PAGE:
Court denies pension payment to Korean veteran
The Kyoto District Court on Friday turned down a request for payment of a government pension from a Korean resident of Japan who served in the Japanese military in World War II.
Lee Chang Sok, 72, sought 10 million yen from the Japanese government and retraction of a decision by the Pension Bureau of the Management and Coordination Agency that rejected his request for payment of a pension.
Presiding Judge Teruyuki Ode said the requirement for a person to have Japanese nationality to receive a pension is not irrational discrimination and is not unconstitutional.
According to the ruling, Lee enlisted in the Japanese military in 1943. The Korean Peninsula was under Japanese colonial rule between 1910 and 1945, and Koreans during that period had Japanese nationality.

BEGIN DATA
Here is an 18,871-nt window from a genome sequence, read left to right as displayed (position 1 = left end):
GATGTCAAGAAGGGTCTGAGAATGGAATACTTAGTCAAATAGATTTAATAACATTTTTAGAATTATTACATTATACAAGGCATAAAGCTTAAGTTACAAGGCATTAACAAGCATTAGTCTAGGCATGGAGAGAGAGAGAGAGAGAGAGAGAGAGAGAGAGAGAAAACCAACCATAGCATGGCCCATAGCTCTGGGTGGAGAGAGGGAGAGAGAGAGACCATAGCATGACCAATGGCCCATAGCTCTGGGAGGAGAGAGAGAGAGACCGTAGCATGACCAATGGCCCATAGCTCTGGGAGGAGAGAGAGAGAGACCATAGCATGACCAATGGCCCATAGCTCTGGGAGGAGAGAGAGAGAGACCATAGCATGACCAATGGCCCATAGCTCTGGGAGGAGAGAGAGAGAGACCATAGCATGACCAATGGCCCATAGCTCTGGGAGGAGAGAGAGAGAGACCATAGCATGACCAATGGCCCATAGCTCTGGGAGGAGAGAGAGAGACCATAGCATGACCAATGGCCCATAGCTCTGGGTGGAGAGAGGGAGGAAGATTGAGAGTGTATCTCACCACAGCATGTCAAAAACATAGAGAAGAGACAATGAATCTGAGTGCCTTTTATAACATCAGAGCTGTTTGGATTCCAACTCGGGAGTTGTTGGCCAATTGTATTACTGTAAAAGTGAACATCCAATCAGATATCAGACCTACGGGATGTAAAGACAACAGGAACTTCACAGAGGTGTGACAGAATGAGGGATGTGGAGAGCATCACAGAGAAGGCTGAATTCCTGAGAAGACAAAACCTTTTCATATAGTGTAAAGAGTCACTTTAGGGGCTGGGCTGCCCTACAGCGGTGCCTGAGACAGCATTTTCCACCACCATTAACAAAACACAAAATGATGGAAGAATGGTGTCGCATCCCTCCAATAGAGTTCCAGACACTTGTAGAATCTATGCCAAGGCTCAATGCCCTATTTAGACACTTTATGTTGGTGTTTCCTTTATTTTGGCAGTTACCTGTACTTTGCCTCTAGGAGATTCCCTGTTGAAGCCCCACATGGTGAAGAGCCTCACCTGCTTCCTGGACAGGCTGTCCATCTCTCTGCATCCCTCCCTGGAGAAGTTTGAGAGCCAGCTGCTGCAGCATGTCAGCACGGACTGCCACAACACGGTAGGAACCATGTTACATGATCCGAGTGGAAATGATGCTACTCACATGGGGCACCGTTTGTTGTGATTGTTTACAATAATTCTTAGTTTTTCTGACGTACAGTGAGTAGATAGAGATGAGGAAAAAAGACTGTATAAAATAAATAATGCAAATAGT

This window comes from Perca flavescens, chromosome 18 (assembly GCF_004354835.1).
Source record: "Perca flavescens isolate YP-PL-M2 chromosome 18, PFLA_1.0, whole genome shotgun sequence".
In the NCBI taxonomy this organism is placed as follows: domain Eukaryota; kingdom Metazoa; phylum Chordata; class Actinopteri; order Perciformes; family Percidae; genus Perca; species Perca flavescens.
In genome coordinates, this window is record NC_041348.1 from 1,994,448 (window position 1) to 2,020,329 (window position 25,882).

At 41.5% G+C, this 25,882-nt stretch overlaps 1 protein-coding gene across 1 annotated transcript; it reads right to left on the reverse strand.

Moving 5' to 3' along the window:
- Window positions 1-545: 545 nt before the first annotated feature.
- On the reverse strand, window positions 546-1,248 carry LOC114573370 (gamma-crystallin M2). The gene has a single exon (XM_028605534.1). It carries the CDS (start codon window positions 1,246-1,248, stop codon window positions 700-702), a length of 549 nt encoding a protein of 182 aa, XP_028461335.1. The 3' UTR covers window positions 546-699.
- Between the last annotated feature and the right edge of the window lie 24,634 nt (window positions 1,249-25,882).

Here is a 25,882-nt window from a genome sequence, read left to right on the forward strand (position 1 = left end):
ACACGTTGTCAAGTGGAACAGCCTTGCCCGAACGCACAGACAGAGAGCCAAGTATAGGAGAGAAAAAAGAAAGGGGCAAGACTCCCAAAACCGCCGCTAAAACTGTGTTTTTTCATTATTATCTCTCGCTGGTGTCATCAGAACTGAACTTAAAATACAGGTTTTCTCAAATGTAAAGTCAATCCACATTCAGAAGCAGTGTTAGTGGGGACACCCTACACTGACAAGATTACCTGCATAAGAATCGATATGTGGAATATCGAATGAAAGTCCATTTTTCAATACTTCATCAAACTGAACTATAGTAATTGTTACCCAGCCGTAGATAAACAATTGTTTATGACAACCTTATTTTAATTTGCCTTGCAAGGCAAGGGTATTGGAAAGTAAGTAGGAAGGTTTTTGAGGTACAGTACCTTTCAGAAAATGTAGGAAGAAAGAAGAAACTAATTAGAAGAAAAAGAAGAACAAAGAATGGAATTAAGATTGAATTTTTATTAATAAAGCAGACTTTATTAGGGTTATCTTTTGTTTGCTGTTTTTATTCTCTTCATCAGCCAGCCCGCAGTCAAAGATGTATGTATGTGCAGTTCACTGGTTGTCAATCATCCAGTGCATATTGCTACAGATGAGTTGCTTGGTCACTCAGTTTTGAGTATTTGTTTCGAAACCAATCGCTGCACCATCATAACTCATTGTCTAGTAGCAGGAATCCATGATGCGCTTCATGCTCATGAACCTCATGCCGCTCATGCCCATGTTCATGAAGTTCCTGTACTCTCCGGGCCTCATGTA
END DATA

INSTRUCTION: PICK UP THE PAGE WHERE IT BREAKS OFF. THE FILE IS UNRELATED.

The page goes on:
When World War II ended in 1945, Lee was taken from Manchuria by the Soviet army and forced to do manual labor in Siberia.
In 1953 he returned to Japan, and repeatedly sought payment of a pension, but was refused on the grounds that he had lost his Japanese nationality with the implementation of the San Francisco Peace Treaty in 1952 and was no longer eligible.
Lee filed a lawsuit in November 1992, maintaining that the refusal was a violation of human rights and of the Constitution.
Three other Koreans who served in the Japanese military have filed lawsuits over the nationality and registration requirements for receiving compensation for wartime injuries or death.
One case is being fought out at the Tokyo High Court while the other two are continuing at the Osaka High Court.
In 1995, the Osaka District Court rejected a plaintiff's request to overturn the government's refusal to pay compensation, maintaining that the matter is up to the legal policies of the government.
But the court added an opinion that not giving any kind of compensation to Korean residents is a grave discrimination and could be unconstitutional.